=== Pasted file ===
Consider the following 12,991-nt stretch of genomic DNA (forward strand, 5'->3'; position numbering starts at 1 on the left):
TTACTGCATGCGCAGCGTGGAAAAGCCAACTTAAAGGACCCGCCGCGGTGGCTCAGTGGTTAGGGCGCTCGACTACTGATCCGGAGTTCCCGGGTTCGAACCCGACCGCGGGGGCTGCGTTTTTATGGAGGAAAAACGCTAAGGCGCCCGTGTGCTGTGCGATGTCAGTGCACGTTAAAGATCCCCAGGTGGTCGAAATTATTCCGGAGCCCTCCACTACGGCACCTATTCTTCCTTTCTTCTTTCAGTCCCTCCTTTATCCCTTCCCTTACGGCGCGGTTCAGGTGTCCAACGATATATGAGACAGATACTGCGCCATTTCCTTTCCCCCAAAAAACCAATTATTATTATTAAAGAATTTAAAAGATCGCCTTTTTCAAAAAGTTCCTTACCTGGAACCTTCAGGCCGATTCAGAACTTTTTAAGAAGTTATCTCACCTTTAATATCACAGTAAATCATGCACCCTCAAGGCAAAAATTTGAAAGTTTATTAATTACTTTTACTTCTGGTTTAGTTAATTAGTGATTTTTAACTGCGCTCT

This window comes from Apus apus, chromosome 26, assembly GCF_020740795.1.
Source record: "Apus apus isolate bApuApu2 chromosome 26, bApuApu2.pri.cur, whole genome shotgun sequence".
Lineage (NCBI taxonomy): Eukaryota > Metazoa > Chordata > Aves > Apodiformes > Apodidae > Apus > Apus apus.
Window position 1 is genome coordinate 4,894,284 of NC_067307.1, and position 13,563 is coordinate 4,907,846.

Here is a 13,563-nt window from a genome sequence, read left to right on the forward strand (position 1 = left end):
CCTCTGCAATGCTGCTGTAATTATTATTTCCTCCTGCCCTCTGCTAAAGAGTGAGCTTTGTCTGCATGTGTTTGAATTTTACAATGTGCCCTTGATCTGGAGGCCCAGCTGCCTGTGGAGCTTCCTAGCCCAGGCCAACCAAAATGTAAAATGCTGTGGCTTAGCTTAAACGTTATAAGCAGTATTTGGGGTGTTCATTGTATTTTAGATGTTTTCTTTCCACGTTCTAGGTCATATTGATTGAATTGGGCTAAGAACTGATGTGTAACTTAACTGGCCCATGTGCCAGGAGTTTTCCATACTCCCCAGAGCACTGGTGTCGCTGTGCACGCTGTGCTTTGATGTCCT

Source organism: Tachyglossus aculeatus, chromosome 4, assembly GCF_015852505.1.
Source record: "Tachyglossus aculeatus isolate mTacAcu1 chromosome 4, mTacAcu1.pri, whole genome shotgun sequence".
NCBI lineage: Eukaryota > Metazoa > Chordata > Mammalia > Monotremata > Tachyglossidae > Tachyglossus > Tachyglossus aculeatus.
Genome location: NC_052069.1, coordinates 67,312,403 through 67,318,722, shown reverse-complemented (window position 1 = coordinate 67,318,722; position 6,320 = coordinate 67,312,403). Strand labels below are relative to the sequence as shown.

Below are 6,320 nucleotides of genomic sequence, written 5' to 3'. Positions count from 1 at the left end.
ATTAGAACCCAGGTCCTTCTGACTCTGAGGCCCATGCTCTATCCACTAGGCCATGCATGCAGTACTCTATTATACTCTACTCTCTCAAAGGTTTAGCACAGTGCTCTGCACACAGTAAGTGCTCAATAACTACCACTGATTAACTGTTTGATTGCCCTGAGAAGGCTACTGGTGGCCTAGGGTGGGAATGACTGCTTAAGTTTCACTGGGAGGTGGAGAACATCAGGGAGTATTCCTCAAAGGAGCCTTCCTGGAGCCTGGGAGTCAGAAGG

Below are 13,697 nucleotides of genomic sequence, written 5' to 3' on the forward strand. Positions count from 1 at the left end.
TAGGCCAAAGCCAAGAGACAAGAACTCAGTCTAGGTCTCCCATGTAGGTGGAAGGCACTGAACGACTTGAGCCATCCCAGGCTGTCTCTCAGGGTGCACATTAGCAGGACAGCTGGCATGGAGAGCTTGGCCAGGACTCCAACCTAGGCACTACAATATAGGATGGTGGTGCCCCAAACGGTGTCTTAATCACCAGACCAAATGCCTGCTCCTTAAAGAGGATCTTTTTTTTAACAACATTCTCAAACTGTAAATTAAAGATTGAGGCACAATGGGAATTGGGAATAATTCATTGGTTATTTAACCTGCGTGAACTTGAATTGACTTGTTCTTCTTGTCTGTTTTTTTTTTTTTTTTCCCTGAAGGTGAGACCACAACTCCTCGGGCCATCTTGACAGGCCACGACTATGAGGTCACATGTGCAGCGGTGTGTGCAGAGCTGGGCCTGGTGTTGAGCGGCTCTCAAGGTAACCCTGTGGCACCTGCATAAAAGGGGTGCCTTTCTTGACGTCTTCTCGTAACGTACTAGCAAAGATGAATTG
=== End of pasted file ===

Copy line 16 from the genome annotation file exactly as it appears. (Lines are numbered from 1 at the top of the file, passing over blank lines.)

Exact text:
TAGGCCAAAGCCAAGAGACAAGAACTCAGTCTAGGTCTCCCATGTAGGTGGAAGGCACTGAACGACTTGAGCCATCCCAGGCTGTCTCTCAGGGTGCACATTAGCAGGACAGCTGGCATGGAGAGCTTGGCCAGGACTCCAACCTAGGCACTACAATATAGGATGGTGGTGCCCCAAACGGTGTCTTAATCACCAGACCAAATGCCTGCTCCTTAAAGAGGATCTTTTTTTTAACAACATTCTCAAACTGTAAATTAAAGATTGAGGCACAATGGGAATTGGGAATAATTCATTGGTTATTTAACCTGCGTGAACTTGAATTGACTTGTTCTTCTTGTCTGTTTTTTTTTTTTTTTTCCCTGAAGGTGAGACCACAACTCCTCGGGCCATCTTGACAGGCCACGACTATGAGGTCACATGTGCAGCGGTGTGTGCAGAGCTGGGCCTGGTGTTGAGCGGCTCTCAAGGTAACCCTGTGGCACCTGCATAAAAGGGGTGCCTTTCTTGACGTCTTCTCGTAACGTACTAGCAAAGATGAATTG